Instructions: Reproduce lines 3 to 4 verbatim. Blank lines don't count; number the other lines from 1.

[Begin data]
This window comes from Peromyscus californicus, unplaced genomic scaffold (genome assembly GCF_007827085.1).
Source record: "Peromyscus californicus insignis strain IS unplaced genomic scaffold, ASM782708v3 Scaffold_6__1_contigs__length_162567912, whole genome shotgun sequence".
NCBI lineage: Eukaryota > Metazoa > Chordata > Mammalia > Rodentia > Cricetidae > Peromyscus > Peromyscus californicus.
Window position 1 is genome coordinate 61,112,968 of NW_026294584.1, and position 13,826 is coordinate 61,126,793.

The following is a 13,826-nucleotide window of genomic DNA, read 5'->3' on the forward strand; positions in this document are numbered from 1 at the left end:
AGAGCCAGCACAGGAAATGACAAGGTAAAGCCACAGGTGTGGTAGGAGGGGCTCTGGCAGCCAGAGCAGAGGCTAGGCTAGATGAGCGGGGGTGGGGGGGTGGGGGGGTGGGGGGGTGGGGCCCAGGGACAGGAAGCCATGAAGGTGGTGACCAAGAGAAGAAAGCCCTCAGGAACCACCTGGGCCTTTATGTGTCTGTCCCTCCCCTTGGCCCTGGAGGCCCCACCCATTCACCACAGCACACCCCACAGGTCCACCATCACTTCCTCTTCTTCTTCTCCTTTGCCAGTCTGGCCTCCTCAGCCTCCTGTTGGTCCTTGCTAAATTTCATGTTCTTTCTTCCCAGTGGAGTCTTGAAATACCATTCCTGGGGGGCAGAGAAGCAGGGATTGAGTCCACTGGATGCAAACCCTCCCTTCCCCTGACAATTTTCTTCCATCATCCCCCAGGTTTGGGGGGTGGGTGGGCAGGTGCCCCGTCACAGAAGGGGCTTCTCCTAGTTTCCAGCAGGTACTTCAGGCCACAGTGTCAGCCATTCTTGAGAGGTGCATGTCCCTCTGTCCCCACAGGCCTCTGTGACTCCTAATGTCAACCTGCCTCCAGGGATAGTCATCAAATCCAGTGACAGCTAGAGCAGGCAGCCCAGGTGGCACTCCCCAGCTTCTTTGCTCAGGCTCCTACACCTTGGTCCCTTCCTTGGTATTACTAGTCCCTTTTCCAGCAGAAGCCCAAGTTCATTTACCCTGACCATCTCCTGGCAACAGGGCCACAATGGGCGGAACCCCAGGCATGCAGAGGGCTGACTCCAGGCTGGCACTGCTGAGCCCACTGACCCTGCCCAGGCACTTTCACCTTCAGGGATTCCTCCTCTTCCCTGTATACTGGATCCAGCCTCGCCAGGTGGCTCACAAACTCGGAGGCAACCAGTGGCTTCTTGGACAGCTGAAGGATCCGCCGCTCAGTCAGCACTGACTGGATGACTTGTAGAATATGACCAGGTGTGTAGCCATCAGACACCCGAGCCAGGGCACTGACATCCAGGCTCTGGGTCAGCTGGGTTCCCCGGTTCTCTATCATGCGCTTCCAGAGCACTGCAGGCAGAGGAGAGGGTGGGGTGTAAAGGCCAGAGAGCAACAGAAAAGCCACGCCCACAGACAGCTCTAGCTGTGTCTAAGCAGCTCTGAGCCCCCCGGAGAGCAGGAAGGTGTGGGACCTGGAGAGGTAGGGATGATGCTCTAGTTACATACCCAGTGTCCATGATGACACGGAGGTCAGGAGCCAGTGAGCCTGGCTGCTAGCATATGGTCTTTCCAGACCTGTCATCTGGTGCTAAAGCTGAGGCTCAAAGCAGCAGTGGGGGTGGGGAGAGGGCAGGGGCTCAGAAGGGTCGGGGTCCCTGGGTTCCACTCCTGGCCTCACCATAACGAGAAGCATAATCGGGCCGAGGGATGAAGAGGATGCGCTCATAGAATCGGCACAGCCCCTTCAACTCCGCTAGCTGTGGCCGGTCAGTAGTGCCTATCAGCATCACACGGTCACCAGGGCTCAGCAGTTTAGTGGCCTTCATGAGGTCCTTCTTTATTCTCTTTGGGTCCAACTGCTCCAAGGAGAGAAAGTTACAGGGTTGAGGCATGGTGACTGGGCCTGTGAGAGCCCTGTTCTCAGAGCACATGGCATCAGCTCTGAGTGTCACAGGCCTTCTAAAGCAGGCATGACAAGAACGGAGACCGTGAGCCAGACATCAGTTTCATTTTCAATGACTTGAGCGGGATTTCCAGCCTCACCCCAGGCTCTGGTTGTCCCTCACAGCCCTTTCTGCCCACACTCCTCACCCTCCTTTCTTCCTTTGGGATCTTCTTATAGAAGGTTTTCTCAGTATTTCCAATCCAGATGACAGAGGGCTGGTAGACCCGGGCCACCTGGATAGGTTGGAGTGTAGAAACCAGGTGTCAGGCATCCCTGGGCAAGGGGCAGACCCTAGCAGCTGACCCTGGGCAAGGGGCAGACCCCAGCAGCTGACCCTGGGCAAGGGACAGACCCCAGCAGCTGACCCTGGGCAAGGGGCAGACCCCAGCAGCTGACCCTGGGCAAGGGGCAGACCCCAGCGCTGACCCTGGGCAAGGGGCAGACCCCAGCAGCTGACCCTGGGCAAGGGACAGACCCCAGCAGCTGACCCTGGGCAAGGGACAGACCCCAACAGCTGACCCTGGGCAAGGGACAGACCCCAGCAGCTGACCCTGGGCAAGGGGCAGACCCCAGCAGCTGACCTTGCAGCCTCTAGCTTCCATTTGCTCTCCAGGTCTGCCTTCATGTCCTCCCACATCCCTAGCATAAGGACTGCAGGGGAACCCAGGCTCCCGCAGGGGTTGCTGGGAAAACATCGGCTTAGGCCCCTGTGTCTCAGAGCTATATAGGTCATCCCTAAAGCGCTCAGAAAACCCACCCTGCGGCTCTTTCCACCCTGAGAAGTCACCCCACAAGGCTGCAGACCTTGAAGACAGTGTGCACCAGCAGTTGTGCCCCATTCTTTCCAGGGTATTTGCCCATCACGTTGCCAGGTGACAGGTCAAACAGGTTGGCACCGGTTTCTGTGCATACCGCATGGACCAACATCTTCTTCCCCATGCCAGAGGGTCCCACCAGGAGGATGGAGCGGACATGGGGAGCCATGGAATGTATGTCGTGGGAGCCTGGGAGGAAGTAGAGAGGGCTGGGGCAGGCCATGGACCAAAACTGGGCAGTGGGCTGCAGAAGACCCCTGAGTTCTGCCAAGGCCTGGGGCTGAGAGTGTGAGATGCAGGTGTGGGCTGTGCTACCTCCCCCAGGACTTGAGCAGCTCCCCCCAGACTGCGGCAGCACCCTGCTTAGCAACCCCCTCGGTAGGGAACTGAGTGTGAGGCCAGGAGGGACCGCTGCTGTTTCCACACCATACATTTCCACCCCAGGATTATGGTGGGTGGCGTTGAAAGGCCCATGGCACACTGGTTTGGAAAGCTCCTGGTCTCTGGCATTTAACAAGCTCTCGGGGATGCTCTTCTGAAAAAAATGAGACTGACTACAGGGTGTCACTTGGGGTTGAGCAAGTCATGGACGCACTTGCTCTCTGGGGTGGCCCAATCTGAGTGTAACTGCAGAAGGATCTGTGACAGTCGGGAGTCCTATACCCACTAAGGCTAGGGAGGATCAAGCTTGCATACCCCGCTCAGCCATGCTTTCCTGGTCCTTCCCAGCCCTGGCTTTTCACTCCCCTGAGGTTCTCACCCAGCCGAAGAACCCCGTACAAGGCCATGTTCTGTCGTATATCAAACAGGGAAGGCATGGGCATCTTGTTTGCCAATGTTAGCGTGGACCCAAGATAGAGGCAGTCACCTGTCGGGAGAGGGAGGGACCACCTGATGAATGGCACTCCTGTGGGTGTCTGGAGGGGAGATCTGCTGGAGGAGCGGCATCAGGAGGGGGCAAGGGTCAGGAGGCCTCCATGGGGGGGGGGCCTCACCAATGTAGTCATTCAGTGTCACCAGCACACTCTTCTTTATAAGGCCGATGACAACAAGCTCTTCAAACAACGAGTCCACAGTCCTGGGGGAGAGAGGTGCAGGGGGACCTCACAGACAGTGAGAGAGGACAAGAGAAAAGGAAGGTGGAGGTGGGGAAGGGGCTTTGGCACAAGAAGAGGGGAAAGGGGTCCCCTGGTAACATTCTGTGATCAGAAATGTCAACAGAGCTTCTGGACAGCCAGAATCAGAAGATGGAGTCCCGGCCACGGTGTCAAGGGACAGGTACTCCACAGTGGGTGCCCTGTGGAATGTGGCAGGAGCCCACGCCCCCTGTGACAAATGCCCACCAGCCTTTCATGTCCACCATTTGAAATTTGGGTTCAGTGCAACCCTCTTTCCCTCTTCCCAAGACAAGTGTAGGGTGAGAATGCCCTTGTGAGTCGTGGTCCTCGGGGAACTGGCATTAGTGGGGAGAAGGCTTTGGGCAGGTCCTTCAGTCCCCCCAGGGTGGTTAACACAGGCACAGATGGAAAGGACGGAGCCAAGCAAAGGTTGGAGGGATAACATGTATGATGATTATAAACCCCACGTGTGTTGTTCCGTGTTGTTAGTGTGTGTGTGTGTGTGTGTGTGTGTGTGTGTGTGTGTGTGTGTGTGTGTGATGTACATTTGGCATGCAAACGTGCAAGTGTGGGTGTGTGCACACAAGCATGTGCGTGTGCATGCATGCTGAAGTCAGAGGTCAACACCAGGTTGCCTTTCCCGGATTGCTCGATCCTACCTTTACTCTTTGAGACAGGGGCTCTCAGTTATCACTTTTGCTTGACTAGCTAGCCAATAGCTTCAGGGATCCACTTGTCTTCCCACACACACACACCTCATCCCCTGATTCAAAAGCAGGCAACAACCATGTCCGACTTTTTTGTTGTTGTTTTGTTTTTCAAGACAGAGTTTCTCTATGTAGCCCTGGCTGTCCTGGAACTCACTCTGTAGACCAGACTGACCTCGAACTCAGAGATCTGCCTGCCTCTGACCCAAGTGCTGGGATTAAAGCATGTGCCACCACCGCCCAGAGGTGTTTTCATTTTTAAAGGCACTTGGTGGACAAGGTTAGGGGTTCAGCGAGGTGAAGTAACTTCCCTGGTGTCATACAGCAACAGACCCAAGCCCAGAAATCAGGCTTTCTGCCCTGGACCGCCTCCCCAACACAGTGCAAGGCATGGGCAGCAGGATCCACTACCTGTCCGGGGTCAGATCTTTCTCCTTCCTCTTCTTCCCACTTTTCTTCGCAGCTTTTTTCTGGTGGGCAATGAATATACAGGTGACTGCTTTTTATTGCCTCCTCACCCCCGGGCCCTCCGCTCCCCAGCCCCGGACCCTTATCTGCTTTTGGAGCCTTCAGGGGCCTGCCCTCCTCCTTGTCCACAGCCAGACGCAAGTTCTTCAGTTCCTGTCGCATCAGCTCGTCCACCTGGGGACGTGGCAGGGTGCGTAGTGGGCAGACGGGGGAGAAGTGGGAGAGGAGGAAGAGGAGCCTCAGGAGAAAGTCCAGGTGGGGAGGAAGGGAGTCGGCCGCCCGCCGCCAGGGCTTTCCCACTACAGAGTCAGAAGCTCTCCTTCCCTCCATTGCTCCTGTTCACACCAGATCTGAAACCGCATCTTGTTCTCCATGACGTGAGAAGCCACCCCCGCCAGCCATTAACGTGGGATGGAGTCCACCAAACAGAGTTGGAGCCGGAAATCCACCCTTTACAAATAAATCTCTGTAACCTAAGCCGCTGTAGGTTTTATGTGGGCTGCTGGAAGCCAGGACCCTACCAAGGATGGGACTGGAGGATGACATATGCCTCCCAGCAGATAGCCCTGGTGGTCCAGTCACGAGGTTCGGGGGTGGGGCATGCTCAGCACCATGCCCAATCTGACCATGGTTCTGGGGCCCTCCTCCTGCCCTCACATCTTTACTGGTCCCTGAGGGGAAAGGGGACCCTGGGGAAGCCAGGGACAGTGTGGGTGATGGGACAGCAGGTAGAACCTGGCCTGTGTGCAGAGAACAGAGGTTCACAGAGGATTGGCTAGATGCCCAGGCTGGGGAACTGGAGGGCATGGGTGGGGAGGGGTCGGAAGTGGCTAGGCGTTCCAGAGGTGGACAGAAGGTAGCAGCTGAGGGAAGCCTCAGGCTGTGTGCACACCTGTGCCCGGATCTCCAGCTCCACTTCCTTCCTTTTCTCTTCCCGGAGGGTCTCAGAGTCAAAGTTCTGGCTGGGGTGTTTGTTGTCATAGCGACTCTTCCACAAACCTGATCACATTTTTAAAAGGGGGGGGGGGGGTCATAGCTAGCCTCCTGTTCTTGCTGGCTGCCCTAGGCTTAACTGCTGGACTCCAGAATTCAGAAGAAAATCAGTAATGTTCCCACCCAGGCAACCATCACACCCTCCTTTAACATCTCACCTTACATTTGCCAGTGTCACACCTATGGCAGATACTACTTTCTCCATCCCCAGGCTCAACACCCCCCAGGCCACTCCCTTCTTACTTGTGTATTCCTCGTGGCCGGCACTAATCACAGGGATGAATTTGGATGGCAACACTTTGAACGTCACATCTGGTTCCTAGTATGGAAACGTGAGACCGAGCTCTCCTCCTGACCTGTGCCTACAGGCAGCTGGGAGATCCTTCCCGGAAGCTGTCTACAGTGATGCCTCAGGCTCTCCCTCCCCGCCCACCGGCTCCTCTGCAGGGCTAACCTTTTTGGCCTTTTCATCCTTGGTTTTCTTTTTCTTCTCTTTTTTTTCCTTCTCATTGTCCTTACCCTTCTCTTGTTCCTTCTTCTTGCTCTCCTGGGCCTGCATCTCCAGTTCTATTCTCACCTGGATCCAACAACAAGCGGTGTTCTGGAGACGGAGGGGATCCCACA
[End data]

NCBI lineage: Eukaryota > Metazoa > Chordata > Mammalia > Rodentia > Cricetidae > Peromyscus > Peromyscus californicus.
Window position 1 is genome coordinate 61,112,968 of NW_026294584.1, and position 13,826 is coordinate 61,126,793.